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October 14, 1998|HELENE ELLIOTT

What: "Brian McFarlane's Original Six,"

by Brian McFarlane.

Price: $19.95, Stoddart Publishers.

With the Detroit Red Wings beginning their quest for a third consecutive Stanley Cup championship, the timing was right for the fourth in McFarlane's series on the six clubs that for many years were the NHL's backbone. It's an easy, pleasant read, with few revelations but enough amusing anecdotes to be worthwhile. Its format--chapters are no more than a page or two in any of the six sections--make it easy to pick up and put down without fear of losing any narrative thread.

McFarlane, a writer and broadcaster and member of hockey's Hall of Fame, tells the Red Wings' story chronologically, beginning with their days as the Detroit Falcons to their transformation into the Red Wings under bombastic owner Jim Norris. He touches on many key players, including lesser-known figures such as defenseman Bucko McDonald, who once got a fan to pay him $5 per check in a playoff game and profited handsomely when the game went into six overtimes, and underappreciated defenseman Bob Goldham. None of the stories he tells are new, but they're generally rehashed in an entertaining fashion.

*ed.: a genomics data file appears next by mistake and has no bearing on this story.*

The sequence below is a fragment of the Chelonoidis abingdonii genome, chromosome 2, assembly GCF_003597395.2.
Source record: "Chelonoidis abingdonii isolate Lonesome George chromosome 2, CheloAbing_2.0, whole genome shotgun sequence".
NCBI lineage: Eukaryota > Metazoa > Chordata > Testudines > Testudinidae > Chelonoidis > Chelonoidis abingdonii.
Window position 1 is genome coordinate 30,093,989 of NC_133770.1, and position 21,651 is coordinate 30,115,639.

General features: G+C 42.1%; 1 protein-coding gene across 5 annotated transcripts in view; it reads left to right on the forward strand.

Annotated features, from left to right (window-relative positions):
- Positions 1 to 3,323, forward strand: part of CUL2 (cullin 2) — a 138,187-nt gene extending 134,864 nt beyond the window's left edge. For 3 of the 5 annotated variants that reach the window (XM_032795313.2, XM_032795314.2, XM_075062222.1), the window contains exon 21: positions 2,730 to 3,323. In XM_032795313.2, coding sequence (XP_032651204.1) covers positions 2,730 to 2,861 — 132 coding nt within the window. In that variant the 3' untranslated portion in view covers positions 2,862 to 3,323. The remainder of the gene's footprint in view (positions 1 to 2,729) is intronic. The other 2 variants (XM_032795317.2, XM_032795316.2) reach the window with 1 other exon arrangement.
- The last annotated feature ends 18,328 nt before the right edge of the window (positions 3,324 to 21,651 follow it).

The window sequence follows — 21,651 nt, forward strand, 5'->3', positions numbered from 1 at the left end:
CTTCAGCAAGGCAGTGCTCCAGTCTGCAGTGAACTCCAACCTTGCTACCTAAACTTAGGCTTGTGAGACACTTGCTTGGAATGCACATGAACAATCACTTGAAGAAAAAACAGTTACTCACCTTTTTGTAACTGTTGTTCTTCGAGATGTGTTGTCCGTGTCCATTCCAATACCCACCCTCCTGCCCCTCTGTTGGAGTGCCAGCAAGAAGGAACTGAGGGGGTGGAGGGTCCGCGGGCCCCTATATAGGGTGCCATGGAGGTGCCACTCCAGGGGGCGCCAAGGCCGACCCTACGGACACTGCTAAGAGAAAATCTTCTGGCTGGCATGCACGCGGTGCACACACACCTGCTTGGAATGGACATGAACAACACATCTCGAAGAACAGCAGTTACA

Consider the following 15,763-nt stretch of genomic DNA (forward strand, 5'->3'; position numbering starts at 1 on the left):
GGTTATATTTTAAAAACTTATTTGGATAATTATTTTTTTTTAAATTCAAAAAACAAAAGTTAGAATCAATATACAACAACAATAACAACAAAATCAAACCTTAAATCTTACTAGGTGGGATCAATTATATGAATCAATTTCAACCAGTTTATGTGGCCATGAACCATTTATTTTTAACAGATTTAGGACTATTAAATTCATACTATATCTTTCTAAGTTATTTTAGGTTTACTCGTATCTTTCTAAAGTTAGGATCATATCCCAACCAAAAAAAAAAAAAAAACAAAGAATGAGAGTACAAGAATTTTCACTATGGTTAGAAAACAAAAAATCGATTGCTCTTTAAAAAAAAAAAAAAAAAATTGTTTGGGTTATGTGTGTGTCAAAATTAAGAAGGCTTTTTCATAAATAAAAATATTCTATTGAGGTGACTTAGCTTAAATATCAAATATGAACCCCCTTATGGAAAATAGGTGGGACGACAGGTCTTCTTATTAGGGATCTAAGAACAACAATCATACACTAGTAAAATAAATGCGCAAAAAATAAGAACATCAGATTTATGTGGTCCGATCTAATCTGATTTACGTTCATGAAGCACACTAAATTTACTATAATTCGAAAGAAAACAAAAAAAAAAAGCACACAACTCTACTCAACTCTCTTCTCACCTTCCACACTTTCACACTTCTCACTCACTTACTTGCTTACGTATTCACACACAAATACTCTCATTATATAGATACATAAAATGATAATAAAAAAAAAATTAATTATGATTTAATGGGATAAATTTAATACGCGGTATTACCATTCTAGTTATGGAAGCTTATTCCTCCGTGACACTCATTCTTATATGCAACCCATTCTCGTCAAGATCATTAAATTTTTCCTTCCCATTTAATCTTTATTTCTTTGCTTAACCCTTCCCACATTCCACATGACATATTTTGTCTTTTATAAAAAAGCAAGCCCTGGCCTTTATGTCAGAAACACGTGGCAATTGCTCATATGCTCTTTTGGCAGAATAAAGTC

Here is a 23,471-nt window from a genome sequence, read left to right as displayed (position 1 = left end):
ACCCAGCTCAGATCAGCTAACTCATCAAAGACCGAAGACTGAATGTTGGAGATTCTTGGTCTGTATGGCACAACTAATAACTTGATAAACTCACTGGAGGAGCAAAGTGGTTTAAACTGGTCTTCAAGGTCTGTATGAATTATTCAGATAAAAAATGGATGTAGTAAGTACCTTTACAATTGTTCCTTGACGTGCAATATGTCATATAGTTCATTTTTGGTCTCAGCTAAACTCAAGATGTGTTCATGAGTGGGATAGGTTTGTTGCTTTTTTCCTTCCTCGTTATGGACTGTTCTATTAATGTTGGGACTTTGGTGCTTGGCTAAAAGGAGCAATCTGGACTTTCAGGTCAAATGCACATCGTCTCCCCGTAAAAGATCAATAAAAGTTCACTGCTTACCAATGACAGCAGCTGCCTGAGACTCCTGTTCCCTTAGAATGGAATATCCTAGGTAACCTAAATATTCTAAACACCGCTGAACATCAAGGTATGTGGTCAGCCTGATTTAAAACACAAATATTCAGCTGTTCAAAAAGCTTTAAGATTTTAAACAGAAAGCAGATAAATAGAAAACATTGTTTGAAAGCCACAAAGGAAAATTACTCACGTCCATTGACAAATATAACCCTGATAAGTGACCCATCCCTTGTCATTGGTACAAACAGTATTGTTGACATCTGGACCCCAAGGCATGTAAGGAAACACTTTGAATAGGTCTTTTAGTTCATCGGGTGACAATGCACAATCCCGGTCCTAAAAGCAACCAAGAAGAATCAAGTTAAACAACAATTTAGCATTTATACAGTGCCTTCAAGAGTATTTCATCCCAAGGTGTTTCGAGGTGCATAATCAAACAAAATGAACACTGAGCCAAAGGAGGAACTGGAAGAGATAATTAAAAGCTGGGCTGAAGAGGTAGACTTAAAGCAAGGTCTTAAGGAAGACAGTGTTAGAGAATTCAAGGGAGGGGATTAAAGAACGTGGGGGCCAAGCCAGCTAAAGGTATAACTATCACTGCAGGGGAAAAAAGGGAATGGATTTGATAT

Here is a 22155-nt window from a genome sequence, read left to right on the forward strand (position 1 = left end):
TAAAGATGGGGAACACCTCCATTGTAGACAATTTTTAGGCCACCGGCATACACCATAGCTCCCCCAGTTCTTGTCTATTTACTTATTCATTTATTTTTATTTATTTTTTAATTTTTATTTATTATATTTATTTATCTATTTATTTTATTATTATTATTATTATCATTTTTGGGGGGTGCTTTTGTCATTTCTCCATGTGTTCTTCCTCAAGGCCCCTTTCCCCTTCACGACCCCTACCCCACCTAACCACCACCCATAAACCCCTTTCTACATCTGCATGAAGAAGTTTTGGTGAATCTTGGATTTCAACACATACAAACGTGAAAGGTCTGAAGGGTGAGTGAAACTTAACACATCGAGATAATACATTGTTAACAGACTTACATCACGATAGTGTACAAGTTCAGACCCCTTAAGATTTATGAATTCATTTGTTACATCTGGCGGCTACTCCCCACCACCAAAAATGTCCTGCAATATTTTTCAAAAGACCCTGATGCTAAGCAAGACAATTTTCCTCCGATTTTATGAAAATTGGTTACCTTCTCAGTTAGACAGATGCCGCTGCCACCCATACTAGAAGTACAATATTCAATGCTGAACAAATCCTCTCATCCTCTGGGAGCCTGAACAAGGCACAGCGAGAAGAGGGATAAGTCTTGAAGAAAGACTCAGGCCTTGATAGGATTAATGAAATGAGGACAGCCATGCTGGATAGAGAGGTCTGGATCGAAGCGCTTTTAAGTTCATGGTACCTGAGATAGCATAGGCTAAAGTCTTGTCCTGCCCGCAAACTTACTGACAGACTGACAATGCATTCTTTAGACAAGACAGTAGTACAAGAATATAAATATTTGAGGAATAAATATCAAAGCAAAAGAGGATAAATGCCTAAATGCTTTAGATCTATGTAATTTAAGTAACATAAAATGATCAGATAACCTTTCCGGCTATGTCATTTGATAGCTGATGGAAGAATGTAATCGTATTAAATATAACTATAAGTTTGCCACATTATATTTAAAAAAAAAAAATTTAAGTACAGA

The pictures--particularly of a young Gordie Howe--enhance the text. There's one erroneous caption on a picture that's supposed to be Steve Yzerman with the Stanley Cup but is actually of Red Wing trainer John Wharton, but that's small stuff.

This isn't great literature, and it lacks any behind-the-scenes kind of inside stuff, but it is a decent survey of the history of one of the NHL's most fabled franchises.

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